Originally published in The Miami Herald on Monday, 728/03
offers insight into the management style of Elvis' Colonel
The Colonel: The Extraordinary Story of Colonel Tom Parker and Elvis Presley. Alanna Nash. Simon & Schuster. 416 pages. $25
Several years back, I had a brainstorm; so I wrote up a proposal for a book, The Management Secrets of Brian Epstein and Colonel Tom Parker. How could I lose? After all, The Beatles and Elvis were the biggest entertainment acts in history, and I could surely glean a few relevant chestnuts from their (deceased) managers' experiences to spin into a pop biz book. Instant bestseller!
A consultation was set up with a very big agent who quickly brought me back down to earth and suggested (among many other things) that maybe these two guys' careers weren't the greatest templates for business success.
As I revised, then abandoned, the proposal, I realized that in many ways these artists probably succeeded in spite of these two supposed management masterminds! Epstein, for example, gave the Fab Four's merchandising rights away to a casual acquaintance for a pittance, costing him and his unknowing clients untold millions of dollars.
Then there's The Colonel. He was a carnival huckster, and that's not a euphemism or hyperbole, but an accurate description of what he was until his last days. But his story -- and how he interacted with his client and the world of business -- offers a fascinating lesson, several, in fact.
In this new book, journalist Alanna Nash tells the tale of the man the world knew as ''Col. Tom Parker,'' and that's where the lies begin: with his name. It has been an open secret for more than 20 years that ''Parker'' (not a colonel in any army in this world) was really Andreas Cornelis van Kuijk, an illegal alien from The Netherlands.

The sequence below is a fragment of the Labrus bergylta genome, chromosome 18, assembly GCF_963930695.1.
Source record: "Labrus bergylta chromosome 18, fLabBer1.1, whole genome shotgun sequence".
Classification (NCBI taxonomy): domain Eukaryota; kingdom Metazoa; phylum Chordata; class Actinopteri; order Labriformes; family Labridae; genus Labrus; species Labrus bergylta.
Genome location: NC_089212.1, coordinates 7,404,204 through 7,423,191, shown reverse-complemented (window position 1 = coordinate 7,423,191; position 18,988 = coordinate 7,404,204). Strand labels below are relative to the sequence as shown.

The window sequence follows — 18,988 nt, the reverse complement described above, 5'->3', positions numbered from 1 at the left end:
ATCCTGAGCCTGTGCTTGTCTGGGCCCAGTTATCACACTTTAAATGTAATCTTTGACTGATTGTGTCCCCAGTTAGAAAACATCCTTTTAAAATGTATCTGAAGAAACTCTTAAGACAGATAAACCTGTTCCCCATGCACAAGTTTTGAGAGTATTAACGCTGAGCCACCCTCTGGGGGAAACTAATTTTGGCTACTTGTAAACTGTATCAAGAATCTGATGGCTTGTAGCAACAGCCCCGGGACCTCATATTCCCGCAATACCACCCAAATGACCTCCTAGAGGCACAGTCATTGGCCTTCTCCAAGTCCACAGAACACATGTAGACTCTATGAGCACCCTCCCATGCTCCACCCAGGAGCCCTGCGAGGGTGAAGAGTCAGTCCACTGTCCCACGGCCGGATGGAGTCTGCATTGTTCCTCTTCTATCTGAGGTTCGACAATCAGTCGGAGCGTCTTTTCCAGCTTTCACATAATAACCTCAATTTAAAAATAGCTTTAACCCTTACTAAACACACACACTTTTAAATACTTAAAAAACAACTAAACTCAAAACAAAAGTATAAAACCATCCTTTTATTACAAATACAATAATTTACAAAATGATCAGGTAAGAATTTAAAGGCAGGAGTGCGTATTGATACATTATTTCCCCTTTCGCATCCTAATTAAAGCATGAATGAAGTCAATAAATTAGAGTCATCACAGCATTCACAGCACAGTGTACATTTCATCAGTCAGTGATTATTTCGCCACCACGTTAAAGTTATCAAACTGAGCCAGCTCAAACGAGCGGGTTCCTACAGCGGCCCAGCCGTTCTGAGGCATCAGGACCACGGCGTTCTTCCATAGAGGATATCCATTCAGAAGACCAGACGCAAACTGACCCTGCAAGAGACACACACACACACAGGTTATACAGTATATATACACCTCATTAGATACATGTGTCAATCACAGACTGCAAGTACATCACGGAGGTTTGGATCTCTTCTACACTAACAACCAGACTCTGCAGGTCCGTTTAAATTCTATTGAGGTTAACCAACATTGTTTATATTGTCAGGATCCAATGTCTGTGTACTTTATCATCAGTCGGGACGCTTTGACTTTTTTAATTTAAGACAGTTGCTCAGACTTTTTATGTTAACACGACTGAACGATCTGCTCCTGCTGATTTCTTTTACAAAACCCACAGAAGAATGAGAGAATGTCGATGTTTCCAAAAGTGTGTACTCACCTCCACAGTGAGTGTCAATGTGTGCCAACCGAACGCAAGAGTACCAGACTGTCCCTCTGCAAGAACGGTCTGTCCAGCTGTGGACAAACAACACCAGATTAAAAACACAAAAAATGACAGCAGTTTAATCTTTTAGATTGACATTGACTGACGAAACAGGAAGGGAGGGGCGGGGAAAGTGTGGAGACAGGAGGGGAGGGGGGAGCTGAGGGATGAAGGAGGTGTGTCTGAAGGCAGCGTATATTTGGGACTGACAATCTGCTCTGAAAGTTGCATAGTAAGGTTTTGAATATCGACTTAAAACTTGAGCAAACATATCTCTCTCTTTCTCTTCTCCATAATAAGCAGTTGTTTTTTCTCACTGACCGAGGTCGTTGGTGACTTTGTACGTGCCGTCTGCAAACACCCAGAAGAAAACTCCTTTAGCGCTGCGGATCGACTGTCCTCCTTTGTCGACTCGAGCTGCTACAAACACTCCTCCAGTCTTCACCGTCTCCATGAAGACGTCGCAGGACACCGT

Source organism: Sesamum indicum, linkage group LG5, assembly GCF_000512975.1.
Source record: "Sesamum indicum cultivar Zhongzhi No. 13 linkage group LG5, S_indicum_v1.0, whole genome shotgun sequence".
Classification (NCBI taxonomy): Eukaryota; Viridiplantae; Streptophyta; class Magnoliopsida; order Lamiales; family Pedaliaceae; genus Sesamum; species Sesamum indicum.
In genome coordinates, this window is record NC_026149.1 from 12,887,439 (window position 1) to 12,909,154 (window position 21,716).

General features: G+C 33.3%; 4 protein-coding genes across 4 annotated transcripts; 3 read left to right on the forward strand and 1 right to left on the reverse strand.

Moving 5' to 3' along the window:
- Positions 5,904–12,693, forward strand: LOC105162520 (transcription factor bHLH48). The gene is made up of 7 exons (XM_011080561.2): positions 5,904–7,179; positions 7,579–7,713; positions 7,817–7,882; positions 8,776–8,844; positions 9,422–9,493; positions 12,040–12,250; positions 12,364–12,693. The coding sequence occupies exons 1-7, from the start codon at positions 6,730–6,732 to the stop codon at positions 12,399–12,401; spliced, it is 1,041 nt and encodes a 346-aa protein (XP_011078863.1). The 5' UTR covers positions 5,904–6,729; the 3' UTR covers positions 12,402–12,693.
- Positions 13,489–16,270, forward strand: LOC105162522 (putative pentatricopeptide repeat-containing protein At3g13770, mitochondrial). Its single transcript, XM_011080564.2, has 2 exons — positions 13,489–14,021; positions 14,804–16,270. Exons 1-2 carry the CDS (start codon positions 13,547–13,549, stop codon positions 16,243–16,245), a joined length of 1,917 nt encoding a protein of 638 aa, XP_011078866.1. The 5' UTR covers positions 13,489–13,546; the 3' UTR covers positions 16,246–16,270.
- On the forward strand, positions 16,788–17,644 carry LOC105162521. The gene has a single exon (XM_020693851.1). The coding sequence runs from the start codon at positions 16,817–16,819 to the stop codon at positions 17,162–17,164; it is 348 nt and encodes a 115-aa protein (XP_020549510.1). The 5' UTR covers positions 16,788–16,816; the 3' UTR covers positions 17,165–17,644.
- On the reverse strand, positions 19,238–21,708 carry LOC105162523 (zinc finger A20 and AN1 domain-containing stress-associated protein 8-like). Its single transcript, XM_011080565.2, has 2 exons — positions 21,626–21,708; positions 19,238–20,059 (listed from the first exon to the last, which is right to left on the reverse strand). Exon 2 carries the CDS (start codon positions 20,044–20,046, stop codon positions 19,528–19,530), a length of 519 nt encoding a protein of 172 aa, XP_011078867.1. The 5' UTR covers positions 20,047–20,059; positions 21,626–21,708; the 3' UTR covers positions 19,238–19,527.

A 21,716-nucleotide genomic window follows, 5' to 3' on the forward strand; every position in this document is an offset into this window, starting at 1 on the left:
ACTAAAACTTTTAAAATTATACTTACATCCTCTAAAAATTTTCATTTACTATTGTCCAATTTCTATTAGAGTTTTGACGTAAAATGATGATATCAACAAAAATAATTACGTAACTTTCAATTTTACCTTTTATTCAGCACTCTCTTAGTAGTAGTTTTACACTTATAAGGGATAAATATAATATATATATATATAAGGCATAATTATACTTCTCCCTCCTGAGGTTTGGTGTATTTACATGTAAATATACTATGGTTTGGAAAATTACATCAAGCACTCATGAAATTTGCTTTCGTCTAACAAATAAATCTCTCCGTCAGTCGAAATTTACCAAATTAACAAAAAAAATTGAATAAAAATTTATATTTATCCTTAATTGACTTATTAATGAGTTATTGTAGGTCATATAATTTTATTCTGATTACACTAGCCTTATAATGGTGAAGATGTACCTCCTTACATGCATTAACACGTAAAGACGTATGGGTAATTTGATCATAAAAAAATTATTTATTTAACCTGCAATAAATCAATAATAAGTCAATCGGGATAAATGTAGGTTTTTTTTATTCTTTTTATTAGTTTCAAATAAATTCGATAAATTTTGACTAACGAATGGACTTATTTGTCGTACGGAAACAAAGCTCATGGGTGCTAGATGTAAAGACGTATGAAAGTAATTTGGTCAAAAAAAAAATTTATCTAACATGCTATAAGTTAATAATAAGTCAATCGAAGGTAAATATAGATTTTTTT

The Colonel's immigration status may have been the reason that he never allowed Elvis to tour outside of the United States. It could also explain why Parker never visited his charge during Elvis' celebrated two-year hitch in the U.S. Army. But Nash posits a bigger, darker reason for the fake Colonel's fear of transoceanic flying: He had committed murder in his native Holland and lived in mortal terror of being discovered.
He also possessed a thoroughly autocratic management style, which effectively killed Presley's chances for diverging from the former carnie's exploitative formula for success. And despite the huge sums Elvis earned, Parker demanded tribute -- payment beyond even his admittedly exorbitant fees and commissions -- from anyone who wanted to do business with him.
The manager also had an interesting view of his role; when a journalist asked if it were true that he took 50 percent of his client's earnings as a commission (a typical percentage is 15 percent), Parker replied, ``That's not true at all. He takes fifty percent of everything I earn.''
It's all a very fascinating story, and Nash's diligent research keeps her narrative as far away as possible from supermarket-tabloid territory. For business people, she provides a vivid illustration of the notion that talent can be just as easily mismanaged as it can be handled correctly -- and often more profitably, at least in the short term.
In the absence of each of their handler's flawed guidance, perhaps The Beatles might have been relegated to England's cabaret circuit, and Presley might have continued to drive a truck in Memphis, but maybe not. After all, in business, sometimes the best move of all is the one that you never make.